2. ceciliag says:

    Good God darling, this has rocked me and will rock many, we know this one.. I am going to try and send my blog cuddle bubble over..I know darling .. nothing helps.. I can’t help. God knows I wish I could.. c

  3. Anonymous says:

    this is so beautiful and so sad. sending love xx brigid

  4. Louise G. says:

    This post so resontated with me — the way your mind wandered and leapt and turned inside out.

    And then my heart broke with your grief and in your tears I felt the sadness and the knowing — all is well. your heart is such a beautiful place.

    Thank you for sharing your beauty, your grief, your sorrow and your joy so generously.

  5. Judith Post says:

    Jeez, your writing’s good. Gut-wrenching powerful.

  6. Breathe in, breathe out, repeat. Sometimes, that’s all you can do.

  7. 2me4art says:

    Hugs. Life really is so damn hard. Today is a cane day, I walk like I’m very drunk on bad days. But my day isn better then Henry’s “mom, I can’t spell anything” crying his eyes out. He tells me he hates to write, I told him his teacher isnt going to listen to that crap. Life is hard. Learn to write.

  8. I love this, really, really love this. I thought I was the queen of run-off sentences though 🙂 Great post Julie. You’re a good mom, wife, woman….

  9. Michelle says:

    Ok you silly woman, we told you Tulia remembers all of you guys and probably particularly you! haha. Beautiful post sis-in-law.

  10. Robyn Lee says:

    Oh gosh Julie… did not know where you were going with this wonderful beautiful stream of consciousness post – and at the end got the lump in my stomach that I’m sure you must have felt before your retreating to the bathroom. I was so happy you were able to manage that wave ok and come back into your joy with Ming, and knowing Anthony was settled in. I’m having a rough time of it here as well. So wish things would be less turbulent for us both. Huge HUG! xo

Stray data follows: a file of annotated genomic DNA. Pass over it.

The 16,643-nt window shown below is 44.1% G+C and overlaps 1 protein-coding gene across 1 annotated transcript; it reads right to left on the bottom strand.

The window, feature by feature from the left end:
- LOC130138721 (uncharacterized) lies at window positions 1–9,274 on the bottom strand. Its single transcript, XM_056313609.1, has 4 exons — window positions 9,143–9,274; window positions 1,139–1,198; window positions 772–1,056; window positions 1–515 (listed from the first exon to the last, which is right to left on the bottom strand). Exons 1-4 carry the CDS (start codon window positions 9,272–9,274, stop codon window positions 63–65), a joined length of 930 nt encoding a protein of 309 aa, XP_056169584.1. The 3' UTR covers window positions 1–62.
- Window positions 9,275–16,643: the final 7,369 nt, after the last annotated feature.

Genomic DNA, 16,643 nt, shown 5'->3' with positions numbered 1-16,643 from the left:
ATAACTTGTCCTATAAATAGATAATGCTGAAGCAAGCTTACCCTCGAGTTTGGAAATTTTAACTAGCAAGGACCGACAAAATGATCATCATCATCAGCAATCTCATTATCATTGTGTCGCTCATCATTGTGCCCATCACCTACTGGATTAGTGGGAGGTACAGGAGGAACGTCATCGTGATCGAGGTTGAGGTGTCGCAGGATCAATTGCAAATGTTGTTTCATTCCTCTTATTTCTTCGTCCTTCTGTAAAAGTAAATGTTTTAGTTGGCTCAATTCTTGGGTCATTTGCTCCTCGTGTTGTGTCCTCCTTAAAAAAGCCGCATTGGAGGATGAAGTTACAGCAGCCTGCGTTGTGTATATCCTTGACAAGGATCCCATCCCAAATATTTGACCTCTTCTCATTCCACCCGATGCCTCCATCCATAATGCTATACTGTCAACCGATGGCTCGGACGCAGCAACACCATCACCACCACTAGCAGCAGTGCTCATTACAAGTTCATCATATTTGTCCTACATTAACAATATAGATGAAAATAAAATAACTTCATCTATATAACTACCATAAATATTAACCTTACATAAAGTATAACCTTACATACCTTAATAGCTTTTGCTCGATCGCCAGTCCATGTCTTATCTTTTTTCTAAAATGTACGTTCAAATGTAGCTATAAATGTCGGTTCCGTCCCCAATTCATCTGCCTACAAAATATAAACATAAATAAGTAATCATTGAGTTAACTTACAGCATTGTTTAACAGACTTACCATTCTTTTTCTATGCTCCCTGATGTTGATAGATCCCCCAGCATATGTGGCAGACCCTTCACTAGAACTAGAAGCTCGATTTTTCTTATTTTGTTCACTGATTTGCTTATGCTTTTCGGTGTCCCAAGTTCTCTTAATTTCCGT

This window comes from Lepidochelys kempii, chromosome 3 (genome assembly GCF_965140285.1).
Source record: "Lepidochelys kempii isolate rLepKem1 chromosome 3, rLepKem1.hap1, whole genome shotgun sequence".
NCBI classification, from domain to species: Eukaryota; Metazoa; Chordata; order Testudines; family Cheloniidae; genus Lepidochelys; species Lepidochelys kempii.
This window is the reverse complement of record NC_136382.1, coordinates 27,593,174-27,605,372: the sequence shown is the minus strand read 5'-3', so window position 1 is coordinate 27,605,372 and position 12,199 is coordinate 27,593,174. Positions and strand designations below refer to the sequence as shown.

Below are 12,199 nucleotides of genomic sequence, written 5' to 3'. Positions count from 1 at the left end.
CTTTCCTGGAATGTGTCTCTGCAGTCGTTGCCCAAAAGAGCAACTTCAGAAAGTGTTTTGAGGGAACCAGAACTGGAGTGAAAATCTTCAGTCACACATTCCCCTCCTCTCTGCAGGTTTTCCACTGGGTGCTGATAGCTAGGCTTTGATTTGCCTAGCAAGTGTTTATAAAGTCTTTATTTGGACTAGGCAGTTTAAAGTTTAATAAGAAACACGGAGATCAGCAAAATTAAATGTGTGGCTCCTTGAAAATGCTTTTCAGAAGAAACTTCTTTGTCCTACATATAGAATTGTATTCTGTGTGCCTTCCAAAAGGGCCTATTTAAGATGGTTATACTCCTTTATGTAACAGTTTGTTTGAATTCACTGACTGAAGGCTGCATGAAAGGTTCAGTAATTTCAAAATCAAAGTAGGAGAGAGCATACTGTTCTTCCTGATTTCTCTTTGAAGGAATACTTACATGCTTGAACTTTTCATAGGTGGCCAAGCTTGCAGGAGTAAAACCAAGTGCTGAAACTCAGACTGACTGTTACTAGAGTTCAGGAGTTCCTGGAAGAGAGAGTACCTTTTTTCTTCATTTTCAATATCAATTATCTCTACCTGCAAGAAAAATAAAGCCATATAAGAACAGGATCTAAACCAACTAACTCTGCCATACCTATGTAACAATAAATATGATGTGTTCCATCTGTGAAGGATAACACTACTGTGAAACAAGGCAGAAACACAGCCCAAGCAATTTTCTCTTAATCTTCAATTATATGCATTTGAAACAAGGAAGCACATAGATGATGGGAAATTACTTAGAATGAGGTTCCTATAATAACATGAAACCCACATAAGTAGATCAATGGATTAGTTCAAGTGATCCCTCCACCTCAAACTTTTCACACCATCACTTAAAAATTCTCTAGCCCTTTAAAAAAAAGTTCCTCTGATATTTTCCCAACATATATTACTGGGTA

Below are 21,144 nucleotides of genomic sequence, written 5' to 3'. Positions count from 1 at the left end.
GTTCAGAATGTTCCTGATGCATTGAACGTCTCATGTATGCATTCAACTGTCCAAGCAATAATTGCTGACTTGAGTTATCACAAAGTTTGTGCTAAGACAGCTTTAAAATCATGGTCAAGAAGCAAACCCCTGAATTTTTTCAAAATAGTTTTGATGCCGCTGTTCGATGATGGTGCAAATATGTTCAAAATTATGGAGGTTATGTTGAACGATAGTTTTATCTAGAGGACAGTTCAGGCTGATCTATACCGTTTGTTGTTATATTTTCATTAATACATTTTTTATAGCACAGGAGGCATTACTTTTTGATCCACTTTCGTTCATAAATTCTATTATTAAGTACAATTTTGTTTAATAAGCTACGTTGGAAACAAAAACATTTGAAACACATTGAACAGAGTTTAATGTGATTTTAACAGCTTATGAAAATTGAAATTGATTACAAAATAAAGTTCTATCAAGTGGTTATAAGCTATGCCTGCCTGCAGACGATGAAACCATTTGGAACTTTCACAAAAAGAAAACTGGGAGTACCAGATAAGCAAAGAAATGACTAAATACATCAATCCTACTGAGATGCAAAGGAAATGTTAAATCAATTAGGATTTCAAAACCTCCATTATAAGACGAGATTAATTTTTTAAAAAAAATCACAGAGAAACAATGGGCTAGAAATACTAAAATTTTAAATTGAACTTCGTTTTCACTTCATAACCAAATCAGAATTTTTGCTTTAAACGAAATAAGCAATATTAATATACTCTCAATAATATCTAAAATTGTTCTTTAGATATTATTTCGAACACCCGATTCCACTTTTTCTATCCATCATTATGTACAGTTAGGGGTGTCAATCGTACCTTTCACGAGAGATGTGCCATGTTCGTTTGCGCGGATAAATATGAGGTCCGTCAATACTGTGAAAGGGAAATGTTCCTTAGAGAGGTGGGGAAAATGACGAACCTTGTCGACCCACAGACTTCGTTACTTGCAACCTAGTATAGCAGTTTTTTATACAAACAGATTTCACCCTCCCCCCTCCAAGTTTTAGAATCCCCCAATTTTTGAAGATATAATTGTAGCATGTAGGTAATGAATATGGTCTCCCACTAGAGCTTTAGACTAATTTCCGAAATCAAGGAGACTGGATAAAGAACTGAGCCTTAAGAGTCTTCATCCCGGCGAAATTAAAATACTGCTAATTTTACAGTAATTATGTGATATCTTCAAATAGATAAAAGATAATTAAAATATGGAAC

11. Jo-Anne says:

    What a great post loved this…………….

  12. bluebee says:

    As much as we endeavour to lock it out, it finds the key, and for as long as it does, we have to let it in for our own long-term sanity

  13. Fergiemoto says:

    I can relate to the mind racing and pulling in so many different directions. Powerful. I had to come up for air a few times while reading the first paragraph – perhaps a sign indicating the importance of taking breaks whenever possible.

  14. dcwisdom says:

    To give you hope for the day (or night): There’s life on the other side. As dreadful and heart-wrenching as it is right now, (my dad’s favorite saying was) “…And, this, too, shall pass.” Dad was a wise man. Even in his illness and mind-state, he knew there was life on the other side of it all. He encouraged us to look beyond his situation and find hope beyond. It’s the circle of life. My girlfriends who’s serving a life sentence in prison writes that if she didn’t have hope, she would have nothing. Sending you prayers of hope and love and a big Texas hug!

  15. The occasional release is absolutely vital for your health. It’s okay; it really is.

  16. cuhome says:

    I’m struck with your first paragraph, which says it all… life sometimes comes without any punctuation marks: no commas, semi-colons, periods, paragraph breaks,–none of those things that give us a chance to breathe, that let us catch our breath and take a time out. And we cannot stop in the middle of a sentence, because if we do, everything will fall apart, and all those hanging words will come falling away and tumbling down in a mess of chaos around our ankles, so we just keep going, knowing that it doesn’t matter what we do, or how we do it, we just have to keep going. ♥